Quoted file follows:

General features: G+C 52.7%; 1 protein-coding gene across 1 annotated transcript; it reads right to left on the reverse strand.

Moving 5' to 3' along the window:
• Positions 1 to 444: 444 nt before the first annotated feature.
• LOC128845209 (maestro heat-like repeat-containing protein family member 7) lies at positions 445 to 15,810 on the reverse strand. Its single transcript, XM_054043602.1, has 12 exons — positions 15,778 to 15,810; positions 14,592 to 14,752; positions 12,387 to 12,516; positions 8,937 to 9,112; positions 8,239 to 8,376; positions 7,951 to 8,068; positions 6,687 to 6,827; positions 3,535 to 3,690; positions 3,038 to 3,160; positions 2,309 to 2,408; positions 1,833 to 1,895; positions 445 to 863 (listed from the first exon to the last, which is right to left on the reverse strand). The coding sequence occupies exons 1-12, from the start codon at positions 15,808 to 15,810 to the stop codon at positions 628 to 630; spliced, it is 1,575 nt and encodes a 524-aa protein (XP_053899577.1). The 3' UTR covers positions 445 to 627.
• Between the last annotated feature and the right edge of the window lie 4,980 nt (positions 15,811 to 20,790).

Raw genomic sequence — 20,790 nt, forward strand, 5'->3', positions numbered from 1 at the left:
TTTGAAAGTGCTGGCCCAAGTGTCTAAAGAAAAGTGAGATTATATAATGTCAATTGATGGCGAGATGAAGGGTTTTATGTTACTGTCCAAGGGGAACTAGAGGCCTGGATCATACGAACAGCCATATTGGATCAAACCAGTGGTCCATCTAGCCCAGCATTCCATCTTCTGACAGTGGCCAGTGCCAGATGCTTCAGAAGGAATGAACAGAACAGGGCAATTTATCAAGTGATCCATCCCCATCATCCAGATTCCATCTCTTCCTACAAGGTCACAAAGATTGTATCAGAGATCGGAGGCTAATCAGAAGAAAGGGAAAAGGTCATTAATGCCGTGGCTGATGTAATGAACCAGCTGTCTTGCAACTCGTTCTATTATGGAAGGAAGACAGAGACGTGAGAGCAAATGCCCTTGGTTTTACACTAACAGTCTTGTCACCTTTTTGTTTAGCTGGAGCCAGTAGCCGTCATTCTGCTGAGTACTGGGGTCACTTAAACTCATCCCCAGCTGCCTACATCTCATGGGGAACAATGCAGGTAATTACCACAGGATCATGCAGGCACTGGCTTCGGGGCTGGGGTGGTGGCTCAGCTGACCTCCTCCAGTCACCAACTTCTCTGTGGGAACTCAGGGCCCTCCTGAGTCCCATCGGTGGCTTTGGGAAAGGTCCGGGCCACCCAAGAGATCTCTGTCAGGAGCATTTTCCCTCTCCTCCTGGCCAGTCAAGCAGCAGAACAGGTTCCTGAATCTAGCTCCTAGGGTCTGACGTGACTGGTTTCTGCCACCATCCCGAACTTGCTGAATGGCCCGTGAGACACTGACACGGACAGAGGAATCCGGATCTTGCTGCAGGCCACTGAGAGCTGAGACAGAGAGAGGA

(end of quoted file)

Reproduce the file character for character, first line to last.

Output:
General features: G+C 52.7%; 1 protein-coding gene across 1 annotated transcript; it reads right to left on the reverse strand.

Moving 5' to 3' along the window:
• Positions 1 to 444: 444 nt before the first annotated feature.
• LOC128845209 (maestro heat-like repeat-containing protein family member 7) lies at positions 445 to 15,810 on the reverse strand. Its single transcript, XM_054043602.1, has 12 exons — positions 15,778 to 15,810; positions 14,592 to 14,752; positions 12,387 to 12,516; positions 8,937 to 9,112; positions 8,239 to 8,376; positions 7,951 to 8,068; positions 6,687 to 6,827; positions 3,535 to 3,690; positions 3,038 to 3,160; positions 2,309 to 2,408; positions 1,833 to 1,895; positions 445 to 863 (listed from the first exon to the last, which is right to left on the reverse strand). The coding sequence occupies exons 1-12, from the start codon at positions 15,808 to 15,810 to the stop codon at positions 628 to 630; spliced, it is 1,575 nt and encodes a 524-aa protein (XP_053899577.1). The 3' UTR covers positions 445 to 627.
• Between the last annotated feature and the right edge of the window lie 4,980 nt (positions 15,811 to 20,790).

Raw genomic sequence — 20,790 nt, forward strand, 5'->3', positions numbered from 1 at the left:
TTTGAAAGTGCTGGCCCAAGTGTCTAAAGAAAAGTGAGATTATATAATGTCAATTGATGGCGAGATGAAGGGTTTTATGTTACTGTCCAAGGGGAACTAGAGGCCTGGATCATACGAACAGCCATATTGGATCAAACCAGTGGTCCATCTAGCCCAGCATTCCATCTTCTGACAGTGGCCAGTGCCAGATGCTTCAGAAGGAATGAACAGAACAGGGCAATTTATCAAGTGATCCATCCCCATCATCCAGATTCCATCTCTTCCTACAAGGTCACAAAGATTGTATCAGAGATCGGAGGCTAATCAGAAGAAAGGGAAAAGGTCATTAATGCCGTGGCTGATGTAATGAACCAGCTGTCTTGCAACTCGTTCTATTATGGAAGGAAGACAGAGACGTGAGAGCAAATGCCCTTGGTTTTACACTAACAGTCTTGTCACCTTTTTGTTTAGCTGGAGCCAGTAGCCGTCATTCTGCTGAGTACTGGGGTCACTTAAACTCATCCCCAGCTGCCTACATCTCATGGGGAACAATGCAGGTAATTACCACAGGATCATGCAGGCACTGGCTTCGGGGCTGGGGTGGTGGCTCAGCTGACCTCCTCCAGTCACCAACTTCTCTGTGGGAACTCAGGGCCCTCCTGAGTCCCATCGGTGGCTTTGGGAAAGGTCCGGGCCACCCAAGAGATCTCTGTCAGGAGCATTTTCCCTCTCCTCCTGGCCAGTCAAGCAGCAGAACAGGTTCCTGAATCTAGCTCCTAGGGTCTGACGTGACTGGTTTCTGCCACCATCCCGAACTTGCTGAATGGCCCGTGAGACACTGACACGGACAGAGGAATCCGGATCTTGCTGCAGGCCACTGAGAGCTGAGACAGAGAGAGGA